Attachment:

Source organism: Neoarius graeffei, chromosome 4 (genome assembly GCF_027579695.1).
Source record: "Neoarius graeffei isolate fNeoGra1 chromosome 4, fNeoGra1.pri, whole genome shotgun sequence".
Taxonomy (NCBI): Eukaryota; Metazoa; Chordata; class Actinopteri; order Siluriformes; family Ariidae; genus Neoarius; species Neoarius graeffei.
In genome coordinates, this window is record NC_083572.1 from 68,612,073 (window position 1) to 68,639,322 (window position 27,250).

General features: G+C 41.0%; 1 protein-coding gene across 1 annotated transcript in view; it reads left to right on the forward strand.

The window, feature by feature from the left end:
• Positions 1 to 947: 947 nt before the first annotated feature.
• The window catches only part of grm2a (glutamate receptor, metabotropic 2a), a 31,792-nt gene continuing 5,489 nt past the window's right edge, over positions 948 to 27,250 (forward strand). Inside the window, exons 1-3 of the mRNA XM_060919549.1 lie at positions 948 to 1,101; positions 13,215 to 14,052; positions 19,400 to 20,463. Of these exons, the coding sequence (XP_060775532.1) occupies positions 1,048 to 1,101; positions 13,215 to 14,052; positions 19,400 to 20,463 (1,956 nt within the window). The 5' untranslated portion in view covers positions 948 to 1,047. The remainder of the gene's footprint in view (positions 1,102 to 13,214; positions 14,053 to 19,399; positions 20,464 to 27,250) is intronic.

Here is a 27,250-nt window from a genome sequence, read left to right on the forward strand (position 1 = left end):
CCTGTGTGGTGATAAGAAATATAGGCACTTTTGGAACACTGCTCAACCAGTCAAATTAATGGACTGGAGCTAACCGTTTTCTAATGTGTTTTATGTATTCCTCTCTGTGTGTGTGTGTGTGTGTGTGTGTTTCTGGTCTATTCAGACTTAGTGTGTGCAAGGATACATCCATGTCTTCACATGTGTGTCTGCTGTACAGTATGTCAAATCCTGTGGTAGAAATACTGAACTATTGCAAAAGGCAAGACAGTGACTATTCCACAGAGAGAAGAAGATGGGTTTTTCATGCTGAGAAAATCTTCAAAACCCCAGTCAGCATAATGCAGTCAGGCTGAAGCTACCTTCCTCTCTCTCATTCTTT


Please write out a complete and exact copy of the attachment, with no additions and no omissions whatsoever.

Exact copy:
Source organism: Neoarius graeffei, chromosome 4 (genome assembly GCF_027579695.1).
Source record: "Neoarius graeffei isolate fNeoGra1 chromosome 4, fNeoGra1.pri, whole genome shotgun sequence".
Taxonomy (NCBI): Eukaryota; Metazoa; Chordata; class Actinopteri; order Siluriformes; family Ariidae; genus Neoarius; species Neoarius graeffei.
In genome coordinates, this window is record NC_083572.1 from 68,612,073 (window position 1) to 68,639,322 (window position 27,250).

General features: G+C 41.0%; 1 protein-coding gene across 1 annotated transcript in view; it reads left to right on the forward strand.

The window, feature by feature from the left end:
• Positions 1 to 947: 947 nt before the first annotated feature.
• The window catches only part of grm2a (glutamate receptor, metabotropic 2a), a 31,792-nt gene continuing 5,489 nt past the window's right edge, over positions 948 to 27,250 (forward strand). Inside the window, exons 1-3 of the mRNA XM_060919549.1 lie at positions 948 to 1,101; positions 13,215 to 14,052; positions 19,400 to 20,463. Of these exons, the coding sequence (XP_060775532.1) occupies positions 1,048 to 1,101; positions 13,215 to 14,052; positions 19,400 to 20,463 (1,956 nt within the window). The 5' untranslated portion in view covers positions 948 to 1,047. The remainder of the gene's footprint in view (positions 1,102 to 13,214; positions 14,053 to 19,399; positions 20,464 to 27,250) is intronic.

Here is a 27,250-nt window from a genome sequence, read left to right on the forward strand (position 1 = left end):
CCTGTGTGGTGATAAGAAATATAGGCACTTTTGGAACACTGCTCAACCAGTCAAATTAATGGACTGGAGCTAACCGTTTTCTAATGTGTTTTATGTATTCCTCTCTGTGTGTGTGTGTGTGTGTGTGTGTTTCTGGTCTATTCAGACTTAGTGTGTGCAAGGATACATCCATGTCTTCACATGTGTGTCTGCTGTACAGTATGTCAAATCCTGTGGTAGAAATACTGAACTATTGCAAAAGGCAAGACAGTGACTATTCCACAGAGAGAAGAAGATGGGTTTTTCATGCTGAGAAAATCTTCAAAACCCCAGTCAGCATAATGCAGTCAGGCTGAAGCTACCTTCCTCTCTCTCATTCTTT